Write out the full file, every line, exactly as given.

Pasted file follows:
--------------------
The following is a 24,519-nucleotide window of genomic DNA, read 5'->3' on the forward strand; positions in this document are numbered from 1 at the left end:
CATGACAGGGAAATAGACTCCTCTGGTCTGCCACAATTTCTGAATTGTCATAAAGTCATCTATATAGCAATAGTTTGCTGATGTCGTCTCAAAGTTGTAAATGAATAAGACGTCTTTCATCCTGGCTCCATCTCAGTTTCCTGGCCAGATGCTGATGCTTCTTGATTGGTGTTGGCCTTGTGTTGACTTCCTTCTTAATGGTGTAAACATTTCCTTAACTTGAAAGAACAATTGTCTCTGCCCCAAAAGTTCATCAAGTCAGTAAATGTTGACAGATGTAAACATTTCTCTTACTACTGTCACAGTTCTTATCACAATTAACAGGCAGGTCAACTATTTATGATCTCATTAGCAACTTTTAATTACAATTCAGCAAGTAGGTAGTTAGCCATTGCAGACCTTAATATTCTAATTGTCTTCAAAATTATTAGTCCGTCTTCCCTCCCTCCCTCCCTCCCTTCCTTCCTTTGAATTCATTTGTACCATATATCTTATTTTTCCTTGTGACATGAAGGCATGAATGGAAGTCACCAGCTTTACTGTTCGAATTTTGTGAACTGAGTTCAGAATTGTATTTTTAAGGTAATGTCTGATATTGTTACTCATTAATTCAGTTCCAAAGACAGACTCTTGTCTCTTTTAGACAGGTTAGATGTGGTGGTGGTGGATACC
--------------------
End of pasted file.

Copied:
The following is a 24,519-nucleotide window of genomic DNA, read 5'->3' on the forward strand; positions in this document are numbered from 1 at the left end:
CATGACAGGGAAATAGACTCCTCTGGTCTGCCACAATTTCTGAATTGTCATAAAGTCATCTATATAGCAATAGTTTGCTGATGTCGTCTCAAAGTTGTAAATGAATAAGACGTCTTTCATCCTGGCTCCATCTCAGTTTCCTGGCCAGATGCTGATGCTTCTTGATTGGTGTTGGCCTTGTGTTGACTTCCTTCTTAATGGTGTAAACATTTCCTTAACTTGAAAGAACAATTGTCTCTGCCCCAAAAGTTCATCAAGTCAGTAAATGTTGACAGATGTAAACATTTCTCTTACTACTGTCACAGTTCTTATCACAATTAACAGGCAGGTCAACTATTTATGATCTCATTAGCAACTTTTAATTACAATTCAGCAAGTAGGTAGTTAGCCATTGCAGACCTTAATATTCTAATTGTCTTCAAAATTATTAGTCCGTCTTCCCTCCCTCCCTCCCTCCCTTCCTTCCTTTGAATTCATTTGTACCATATATCTTATTTTTCCTTGTGACATGAAGGCATGAATGGAAGTCACCAGCTTTACTGTTCGAATTTTGTGAACTGAGTTCAGAATTGTATTTTTAAGGTAATGTCTGATATTGTTACTCATTAATTCAGTTCCAAAGACAGACTCTTGTCTCTTTTAGACAGGTTAGATGTGGTGGTGGTGGATACC